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The Holy Land of Tyrol (2010)

Bergblut (original title)
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The film tells the story of Katharina who has to escape from Bavaria to Tyrol together with her husband. Of all the times in the year of 1809. There she faces these tough times of the ... See full summary »


2 wins & 9 nominations. See more awards »



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Credited cast:
... Katharina Heimstedt Egger
Wolfgang Menardi ... Franz Egger
Manfred-Anton Algrang ... Hermann Egger
Verena Plangger ... Elisabeth Egger
Martin Maria Abram ... Gallus Egger (as Martin Abram)
Verena Buratti ... Anna Hofer
... Dr. Ludwig Heimstedt
Eisi Gulp ... Erik
Felix Rech ... Sergent
Martin Thaler ... Franz Raffl
Annabel Faber ... Dienstmädchen Amelia
Rest of cast listed alphabetically:
Marianne Abler ... Barbara
Götz Burger ... Oberleutnant Wimmer
... Capitaine
Paul DeBastiani ... Luis


The film tells the story of Katharina who has to escape from Bavaria to Tyrol together with her husband. Of all the times in the year of 1809. There she faces these tough times of the revolution and its leader Andreas Hofer on a small croft in the Mountains of Passira, truly engaged in the chaos of war. An historical adventure reviving the 200th anniversary of the Hofer-Revolt against Bavaria and Napoleon. Shot on original settings. Written by Florian Reimann

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Drama | History | War



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Release Date:

16 January 2011 (USA)  »

Also Known As:

The Holy Land of Tyrol  »

Filming Locations:



Box Office


€500,000 (estimated)
See more on IMDbPro »

Company Credits

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Technical Specs


Sound Mix:


(original 35 mm prints)

Aspect Ratio:

1.85 : 1
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User Reviews

Well made period drama with an intimate feel, not an epic love story
5 July 2014 | by See all my reviews

I agree with one reviewer that the original title in German (either "Blood Mountain" or, I'm thinking, "Mountain Blood") is more fitting to the narrative and theme than "The Holy Land of Tyrol," a concept that is mentioned once, in the opening voice-over, and seems a mistranslation of the notion of the Biblical "Promised Land." The title in English could mislead the viewer into thinking this is a religious film, which it is not. The people depicted are Catholic and pray the rosary, but they're also farming, cooking, doctoring, partying (after early success in the rebellion).

The Bavarian Katharina is a doctor's daughter in the city of Augsburg who falls in love with a Tyrolean carpenter named Franz and flees with him to his family home in the Alps after a fight with a French soldier of Napoleon's occupation makes him a wanted man. Her inexplicable fortitude and courage to stay on this poor mountaintop farm in the face of Franz's unwelcoming brothers and parents, particularly an antagonizing mother-in-law, becomes the focus of the film early on. Katharina grew up educated, with servants, with nice clothes, in a lovely home, and hasn't the slightest notion of how to milk a cow, decant the vinegar, or even how to efficiently slice the potatoes. In Hollywood this might have been played for laughs, but here the unsympathetic matriarch not only shows her no kindness, but consistently chastises her. In town Katharina is also despised because of her nationality—her only ally being the parish priest, himself a Bavarian transplant. Her emotional isolation is complete when Franz leaves with his younger brother Veit to serve as sharp-shooters in the Tyrolean rebellion.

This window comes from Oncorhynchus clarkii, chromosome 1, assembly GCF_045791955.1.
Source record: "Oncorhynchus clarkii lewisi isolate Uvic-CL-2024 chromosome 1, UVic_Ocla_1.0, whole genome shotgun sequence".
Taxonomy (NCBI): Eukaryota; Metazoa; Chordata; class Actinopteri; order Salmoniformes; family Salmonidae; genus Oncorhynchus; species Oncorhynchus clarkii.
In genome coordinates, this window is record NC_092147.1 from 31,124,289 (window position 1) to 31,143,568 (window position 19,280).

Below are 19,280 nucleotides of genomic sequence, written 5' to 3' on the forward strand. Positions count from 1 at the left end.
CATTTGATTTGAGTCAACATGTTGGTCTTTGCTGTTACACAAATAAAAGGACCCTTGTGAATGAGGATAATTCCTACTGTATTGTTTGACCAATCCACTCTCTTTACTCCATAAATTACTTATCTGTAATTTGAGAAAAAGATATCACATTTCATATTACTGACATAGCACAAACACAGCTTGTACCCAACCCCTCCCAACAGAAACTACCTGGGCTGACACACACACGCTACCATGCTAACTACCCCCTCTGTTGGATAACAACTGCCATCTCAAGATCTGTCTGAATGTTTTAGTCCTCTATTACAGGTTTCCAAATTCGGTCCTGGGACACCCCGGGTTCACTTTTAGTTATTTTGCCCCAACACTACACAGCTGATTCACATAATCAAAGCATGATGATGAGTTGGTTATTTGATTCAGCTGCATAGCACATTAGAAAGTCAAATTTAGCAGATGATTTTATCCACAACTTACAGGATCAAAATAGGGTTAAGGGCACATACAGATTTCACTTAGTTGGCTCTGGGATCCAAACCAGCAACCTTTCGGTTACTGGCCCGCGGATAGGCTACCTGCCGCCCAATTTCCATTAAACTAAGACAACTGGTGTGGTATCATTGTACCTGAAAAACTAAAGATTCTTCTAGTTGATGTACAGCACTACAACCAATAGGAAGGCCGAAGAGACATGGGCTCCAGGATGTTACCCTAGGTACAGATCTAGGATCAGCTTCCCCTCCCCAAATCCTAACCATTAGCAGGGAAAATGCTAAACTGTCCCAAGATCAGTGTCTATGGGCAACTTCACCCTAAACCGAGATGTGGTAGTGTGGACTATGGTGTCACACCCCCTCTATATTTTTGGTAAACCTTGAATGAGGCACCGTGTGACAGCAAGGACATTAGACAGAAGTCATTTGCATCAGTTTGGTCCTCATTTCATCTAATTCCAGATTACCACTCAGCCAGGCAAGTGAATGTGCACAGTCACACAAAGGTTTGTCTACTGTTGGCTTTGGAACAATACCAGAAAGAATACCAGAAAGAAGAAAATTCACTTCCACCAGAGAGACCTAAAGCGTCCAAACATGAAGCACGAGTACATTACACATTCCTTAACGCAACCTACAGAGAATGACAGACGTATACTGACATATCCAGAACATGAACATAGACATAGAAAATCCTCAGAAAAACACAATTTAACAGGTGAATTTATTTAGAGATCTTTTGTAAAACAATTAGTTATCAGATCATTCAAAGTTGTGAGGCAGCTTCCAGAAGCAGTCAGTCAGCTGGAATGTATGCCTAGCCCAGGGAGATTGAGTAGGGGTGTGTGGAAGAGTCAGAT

Katharina proves helpful at nursing Franz's ailing father back to health after a gunshot wound and increases her knowledge of folk healing arts working alongside Franz's older brother Hermann, a country doctor of sorts who eventually enlists her help in the town's makeshift infirmary for war-wounded. Battles themselves happen off-screen, and the viewer is spared amputations and other gore, while the bloody aprons and bandages establish the facts. The characters' story eventually intersects with that of rebel leader Andreas Hofer, a historical figure who espouses the population's desire for self-determination and the choice to stop running. But it's not preachy; there's no eloquent oratory; no supernatural heroics; and no perfect characters in this film. Katharina rebukes the Tyroleans who refuse her help, pointing out their stupidity and the futility of their out-manned, outclassed struggle. She wins and loses the affections of her in-laws during the course of the story. Without giving away any spoilers, her marriage has its own ups and downs.

I'm trying to brush up on my German, so I found this film included with Amazon Prime. I noticed the English subtitles are effective translations, and the dialogue is not wordy, so it shouldn't be too off-putting for people who have little tolerance for "reading" their movies. It's more about country life and a personal story, carried largely by facial expressions, characters' behaviors, and production design, than it is about any sort of details of the war and the political demarcations that were in flux in that era. It's not a pretty period piece but rather a gritty portrait of crude living that does not at the same time belabor the tribulations of trying to farm that impossible landscape—it's not a farming movie; it's not a war movie; I wouldn't even say it's a love story per se, because we don't really know much about Katharina and Franz's courtship and why they're devoted to each other. Still, I was strangely enchanted by this film, and it's certainly a glimpse of one slice of the Napoleon era that I've never seen anywhere else.

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